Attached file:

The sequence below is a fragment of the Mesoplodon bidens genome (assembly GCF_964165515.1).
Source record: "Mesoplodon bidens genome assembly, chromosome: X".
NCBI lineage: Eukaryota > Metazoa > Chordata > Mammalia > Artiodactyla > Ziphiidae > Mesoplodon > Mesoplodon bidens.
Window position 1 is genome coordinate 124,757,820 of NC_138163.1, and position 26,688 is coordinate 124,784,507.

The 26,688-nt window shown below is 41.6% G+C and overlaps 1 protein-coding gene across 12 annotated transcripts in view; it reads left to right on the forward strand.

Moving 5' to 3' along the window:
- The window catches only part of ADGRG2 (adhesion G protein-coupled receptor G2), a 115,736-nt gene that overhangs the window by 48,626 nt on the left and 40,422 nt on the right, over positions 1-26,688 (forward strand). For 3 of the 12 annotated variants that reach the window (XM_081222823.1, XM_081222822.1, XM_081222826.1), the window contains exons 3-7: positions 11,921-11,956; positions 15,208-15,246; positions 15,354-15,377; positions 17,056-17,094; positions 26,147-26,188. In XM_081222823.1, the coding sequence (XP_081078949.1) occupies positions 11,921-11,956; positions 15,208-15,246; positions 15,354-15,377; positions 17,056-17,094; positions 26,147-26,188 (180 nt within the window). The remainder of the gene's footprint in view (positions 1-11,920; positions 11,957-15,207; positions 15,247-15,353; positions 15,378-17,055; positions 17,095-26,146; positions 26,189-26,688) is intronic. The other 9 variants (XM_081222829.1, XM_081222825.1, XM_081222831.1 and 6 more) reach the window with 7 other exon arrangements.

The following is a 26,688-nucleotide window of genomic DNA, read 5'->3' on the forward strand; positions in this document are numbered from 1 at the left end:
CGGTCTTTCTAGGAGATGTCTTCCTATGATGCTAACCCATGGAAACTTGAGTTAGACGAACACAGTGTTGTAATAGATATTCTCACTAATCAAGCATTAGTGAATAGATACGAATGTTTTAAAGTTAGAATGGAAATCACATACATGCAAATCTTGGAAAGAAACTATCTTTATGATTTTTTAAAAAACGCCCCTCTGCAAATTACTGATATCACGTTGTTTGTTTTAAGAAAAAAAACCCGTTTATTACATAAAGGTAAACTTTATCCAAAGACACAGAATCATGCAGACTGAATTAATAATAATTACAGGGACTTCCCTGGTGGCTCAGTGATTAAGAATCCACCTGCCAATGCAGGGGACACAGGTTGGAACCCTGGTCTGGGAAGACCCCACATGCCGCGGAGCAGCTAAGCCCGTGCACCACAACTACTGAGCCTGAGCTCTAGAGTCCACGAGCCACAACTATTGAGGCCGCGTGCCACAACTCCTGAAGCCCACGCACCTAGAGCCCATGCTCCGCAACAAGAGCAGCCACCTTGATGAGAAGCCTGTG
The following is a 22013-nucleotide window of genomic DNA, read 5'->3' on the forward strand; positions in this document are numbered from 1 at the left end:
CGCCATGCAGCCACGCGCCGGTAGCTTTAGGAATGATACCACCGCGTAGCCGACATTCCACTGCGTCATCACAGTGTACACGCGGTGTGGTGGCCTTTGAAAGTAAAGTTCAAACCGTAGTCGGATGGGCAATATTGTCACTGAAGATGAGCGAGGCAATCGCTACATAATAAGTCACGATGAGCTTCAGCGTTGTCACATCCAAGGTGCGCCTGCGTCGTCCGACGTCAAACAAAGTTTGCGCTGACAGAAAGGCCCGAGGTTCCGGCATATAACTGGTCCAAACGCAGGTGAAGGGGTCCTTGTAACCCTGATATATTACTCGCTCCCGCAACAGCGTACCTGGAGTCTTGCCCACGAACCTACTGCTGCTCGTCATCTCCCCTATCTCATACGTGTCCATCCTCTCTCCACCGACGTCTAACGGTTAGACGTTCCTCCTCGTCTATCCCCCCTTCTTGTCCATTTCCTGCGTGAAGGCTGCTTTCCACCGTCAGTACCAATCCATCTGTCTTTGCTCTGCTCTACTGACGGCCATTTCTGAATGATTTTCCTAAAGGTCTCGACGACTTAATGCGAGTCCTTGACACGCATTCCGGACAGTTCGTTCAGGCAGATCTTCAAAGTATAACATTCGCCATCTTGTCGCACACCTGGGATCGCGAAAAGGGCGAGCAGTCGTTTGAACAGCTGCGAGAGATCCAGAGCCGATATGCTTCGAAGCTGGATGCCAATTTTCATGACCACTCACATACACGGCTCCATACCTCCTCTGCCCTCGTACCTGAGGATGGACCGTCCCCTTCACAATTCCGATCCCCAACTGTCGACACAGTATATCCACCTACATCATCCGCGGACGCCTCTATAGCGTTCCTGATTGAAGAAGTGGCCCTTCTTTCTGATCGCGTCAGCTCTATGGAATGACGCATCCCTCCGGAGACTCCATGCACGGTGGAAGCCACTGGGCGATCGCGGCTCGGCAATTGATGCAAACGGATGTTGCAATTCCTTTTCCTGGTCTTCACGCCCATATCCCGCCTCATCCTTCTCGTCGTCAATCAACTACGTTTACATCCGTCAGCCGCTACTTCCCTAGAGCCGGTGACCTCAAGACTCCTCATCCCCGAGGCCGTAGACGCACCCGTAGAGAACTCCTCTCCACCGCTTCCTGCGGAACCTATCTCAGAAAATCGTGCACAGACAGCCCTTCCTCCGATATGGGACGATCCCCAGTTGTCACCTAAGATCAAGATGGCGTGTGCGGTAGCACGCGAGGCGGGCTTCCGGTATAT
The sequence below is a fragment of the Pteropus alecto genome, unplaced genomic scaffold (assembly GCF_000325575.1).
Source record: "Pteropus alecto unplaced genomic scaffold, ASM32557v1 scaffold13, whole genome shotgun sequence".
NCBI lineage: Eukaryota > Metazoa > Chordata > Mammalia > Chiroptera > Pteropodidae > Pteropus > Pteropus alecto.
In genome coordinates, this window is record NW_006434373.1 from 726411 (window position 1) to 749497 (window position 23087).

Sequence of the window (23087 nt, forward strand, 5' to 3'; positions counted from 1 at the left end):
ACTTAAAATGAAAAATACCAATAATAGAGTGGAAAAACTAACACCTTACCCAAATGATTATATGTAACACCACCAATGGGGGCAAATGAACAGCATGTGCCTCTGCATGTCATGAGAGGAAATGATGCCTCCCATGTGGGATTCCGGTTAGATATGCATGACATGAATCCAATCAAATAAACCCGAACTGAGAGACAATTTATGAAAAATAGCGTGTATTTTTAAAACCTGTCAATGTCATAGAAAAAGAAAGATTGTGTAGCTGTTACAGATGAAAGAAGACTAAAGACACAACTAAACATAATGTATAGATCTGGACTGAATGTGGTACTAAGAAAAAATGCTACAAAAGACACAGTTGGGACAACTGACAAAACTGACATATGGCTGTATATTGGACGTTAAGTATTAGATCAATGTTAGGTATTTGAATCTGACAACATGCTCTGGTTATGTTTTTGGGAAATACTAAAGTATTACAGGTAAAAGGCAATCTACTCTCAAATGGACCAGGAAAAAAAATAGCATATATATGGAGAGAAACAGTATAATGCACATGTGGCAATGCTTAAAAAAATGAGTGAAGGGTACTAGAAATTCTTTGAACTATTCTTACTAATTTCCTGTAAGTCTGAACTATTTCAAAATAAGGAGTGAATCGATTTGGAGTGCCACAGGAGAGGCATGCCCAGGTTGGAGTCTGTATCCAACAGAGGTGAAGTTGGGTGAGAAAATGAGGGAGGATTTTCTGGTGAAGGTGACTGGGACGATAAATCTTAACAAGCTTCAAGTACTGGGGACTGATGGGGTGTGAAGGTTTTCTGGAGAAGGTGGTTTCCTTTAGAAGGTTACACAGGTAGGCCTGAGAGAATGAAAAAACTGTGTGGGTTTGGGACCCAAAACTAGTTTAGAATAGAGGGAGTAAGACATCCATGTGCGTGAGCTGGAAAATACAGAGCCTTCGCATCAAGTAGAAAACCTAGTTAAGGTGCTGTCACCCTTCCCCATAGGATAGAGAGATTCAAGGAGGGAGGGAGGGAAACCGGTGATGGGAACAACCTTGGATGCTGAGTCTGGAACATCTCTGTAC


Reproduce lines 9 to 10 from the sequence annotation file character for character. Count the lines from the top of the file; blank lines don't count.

CGGTCTTTCTAGGAGATGTCTTCCTATGATGCTAACCCATGGAAACTTGAGTTAGACGAACACAGTGTTGTAATAGATATTCTCACTAATCAAGCATTAGTGAATAGATACGAATGTTTTAAAGTTAGAATGGAAATCACATACATGCAAATCTTGGAAAGAAACTATCTTTATGATTTTTTAAAAAACGCCCCTCTGCAAATTACTGATATCACGTTGTTTGTTTTAAGAAAAAAAACCCGTTTATTACATAAAGGTAAACTTTATCCAAAGACACAGAATCATGCAGACTGAATTAATAATAATTACAGGGACTTCCCTGGTGGCTCAGTGATTAAGAATCCACCTGCCAATGCAGGGGACACAGGTTGGAACCCTGGTCTGGGAAGACCCCACATGCCGCGGAGCAGCTAAGCCCGTGCACCACAACTACTGAGCCTGAGCTCTAGAGTCCACGAGCCACAACTATTGAGGCCGCGTGCCACAACTCCTGAAGCCCACGCACCTAGAGCCCATGCTCCGCAACAAGAGCAGCCACCTTGATGAGAAGCCTGTG
The following is a 22013-nucleotide window of genomic DNA, read 5'->3' on the forward strand; positions in this document are numbered from 1 at the left end: